Most investors look at the point-to-point (P2P) trailing returns of the ULIP, and some tend to incorrectly focus more on the top performing funds over the past year especially. The problem with P2P returns is that they tend to get distorted sometimes due to huge outperformance in 1 or 2 years. To take an example, imagine Fund X, which is a mid-cap fund, and delivered a huge return of say 110% in year 2007. As a result, its trailing returns over 2 years and 3 years will also start looking good, due to spill-over. Hence, we may be influenced to choose the fund. But the important question is whether Fund X has been a consistent outperformer in past years as well.
Given below is an illustration of the top 10 performing funds from the Morningstar India OE (Open End) Flexi-cap category over the bull market years of 2006-2007. We have chosen mutual fund flexi-cap category, as there were substantial number of funds then in 2006-07 to make this analysis legible. We have also renamed the funds as Fund A, Fund B and so on (and removed the original names), for sensitivity purposes. It can be seen that many of the top 10 performing funds from 2006-07 were among the bottom performers during the market downturn of 2008 (global financial crisis), and fell by as much as 65-75% during the year.
Also, the performance ranking of the funds varied widely in the following years, and in several years, most of the top 10 performing funds (of 2006-07) failed to re-appear consistently among the top 10 ranks again in the following years, or for that matter in the top quartile (top 25% performing funds in the peer category) as well. This shows the fallacy of looking at point-to-point performance, and especially the yearly top performing funds, while investing. There is hardly any consistency in performance of the top 10 performing funds (of 2006-07) over the following years, as indicated by the large dispersion in rankings.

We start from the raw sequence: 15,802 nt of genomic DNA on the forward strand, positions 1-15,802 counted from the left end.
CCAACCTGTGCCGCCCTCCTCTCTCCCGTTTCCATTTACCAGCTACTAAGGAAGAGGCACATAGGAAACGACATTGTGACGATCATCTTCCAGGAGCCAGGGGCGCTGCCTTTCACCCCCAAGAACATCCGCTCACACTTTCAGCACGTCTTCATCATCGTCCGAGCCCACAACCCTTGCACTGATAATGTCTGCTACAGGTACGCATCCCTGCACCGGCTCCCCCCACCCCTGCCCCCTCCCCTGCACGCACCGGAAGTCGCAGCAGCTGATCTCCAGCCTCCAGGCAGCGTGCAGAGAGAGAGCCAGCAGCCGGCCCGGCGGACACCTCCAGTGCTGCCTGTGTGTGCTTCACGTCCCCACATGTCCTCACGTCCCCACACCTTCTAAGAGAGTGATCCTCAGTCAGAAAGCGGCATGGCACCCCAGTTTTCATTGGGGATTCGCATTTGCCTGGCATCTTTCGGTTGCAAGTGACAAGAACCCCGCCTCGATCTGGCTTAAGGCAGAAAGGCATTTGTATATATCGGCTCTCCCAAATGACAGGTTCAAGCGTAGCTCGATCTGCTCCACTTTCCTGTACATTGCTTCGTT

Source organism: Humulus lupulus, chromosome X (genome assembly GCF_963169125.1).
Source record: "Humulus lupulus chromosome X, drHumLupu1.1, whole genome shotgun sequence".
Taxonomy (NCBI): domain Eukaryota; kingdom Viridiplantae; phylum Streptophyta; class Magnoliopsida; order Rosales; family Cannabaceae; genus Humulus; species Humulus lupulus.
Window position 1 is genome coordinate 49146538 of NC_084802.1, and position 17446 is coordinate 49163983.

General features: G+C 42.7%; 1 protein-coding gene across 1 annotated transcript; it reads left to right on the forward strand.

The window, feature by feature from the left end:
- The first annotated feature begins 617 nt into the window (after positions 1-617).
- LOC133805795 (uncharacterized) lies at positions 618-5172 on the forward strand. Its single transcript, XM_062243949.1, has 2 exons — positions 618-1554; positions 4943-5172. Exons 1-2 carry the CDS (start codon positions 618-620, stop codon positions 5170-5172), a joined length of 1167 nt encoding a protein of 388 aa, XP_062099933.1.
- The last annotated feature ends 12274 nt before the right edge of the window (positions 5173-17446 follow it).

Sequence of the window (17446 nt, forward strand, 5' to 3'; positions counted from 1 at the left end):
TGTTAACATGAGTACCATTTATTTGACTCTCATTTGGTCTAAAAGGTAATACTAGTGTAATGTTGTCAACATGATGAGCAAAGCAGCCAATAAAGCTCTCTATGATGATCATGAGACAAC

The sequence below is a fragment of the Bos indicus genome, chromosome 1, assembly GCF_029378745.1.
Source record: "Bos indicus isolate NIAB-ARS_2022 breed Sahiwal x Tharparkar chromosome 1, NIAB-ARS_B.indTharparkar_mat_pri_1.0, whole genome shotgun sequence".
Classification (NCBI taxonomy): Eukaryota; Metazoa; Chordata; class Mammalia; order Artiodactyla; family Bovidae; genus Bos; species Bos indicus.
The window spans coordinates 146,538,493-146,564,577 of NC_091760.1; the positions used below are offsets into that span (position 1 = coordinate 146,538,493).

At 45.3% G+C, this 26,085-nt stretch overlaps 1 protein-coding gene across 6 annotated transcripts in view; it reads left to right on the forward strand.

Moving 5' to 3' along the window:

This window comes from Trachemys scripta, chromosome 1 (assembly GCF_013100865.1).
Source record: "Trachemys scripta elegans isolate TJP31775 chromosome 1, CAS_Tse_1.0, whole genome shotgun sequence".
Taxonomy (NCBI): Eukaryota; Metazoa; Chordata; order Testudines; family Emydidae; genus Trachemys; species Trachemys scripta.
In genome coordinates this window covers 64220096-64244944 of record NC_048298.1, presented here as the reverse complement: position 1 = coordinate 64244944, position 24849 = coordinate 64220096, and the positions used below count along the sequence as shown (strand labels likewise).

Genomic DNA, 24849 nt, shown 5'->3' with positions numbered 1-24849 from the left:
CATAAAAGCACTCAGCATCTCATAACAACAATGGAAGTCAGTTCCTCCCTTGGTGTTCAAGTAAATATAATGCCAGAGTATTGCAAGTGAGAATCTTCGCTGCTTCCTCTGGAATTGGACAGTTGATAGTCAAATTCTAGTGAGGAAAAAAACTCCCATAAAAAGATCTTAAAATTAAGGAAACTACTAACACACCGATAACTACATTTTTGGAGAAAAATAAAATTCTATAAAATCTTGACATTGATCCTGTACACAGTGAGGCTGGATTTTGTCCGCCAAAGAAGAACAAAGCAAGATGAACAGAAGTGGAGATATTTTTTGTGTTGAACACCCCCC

So, then what should we look at to measure consistency in performance of a fund? One parameter to look at is the rolling returns of the fund versus benchmark index and peer category. Rolling returns helps to remove the point-to-point bias in performance, and display the returns in overlapping cycles. For example, if we take 3-year rolling returns, with monthly shift, over a 10-year period, then it will show how the fund has done in various 3-year periods, by shifting a month each time, over a 10-year tenure. So rather than looking at one discrete period of 3 years, we look at several 3-year rolling periods (in this case, 85 three-year rolling period observations), and how the fund has performed in each of them. You can analyse in how many percentage times of the rolling period observations, the fund has beaten the benchmark index as well as the peer category. You can go one step further, and analyze that within the rolling period observations how much percentage of observations feature in each of the four quartiles (within the respective peer category).
For example, if 80-90% or above of a fund’s rolling period observations have featured in the top two quartiles, then it indicates good consistency in performance over the fund over the long term. Therefore, along with trailing returns (like 1 year, 3 years, 5 years, 10 years etc.) of fund, one should also look at the rolling returns of the fund, to get a true and better picture of performance consistency.
(By Sampath Reddy, Chief Investment Officer, Bajaj Allianz Life Insurance)
Disclaimer: The opinion expressed by the author in this article is his personal opinion and readers are advised to seek independent financial advice before taking any investment decisions.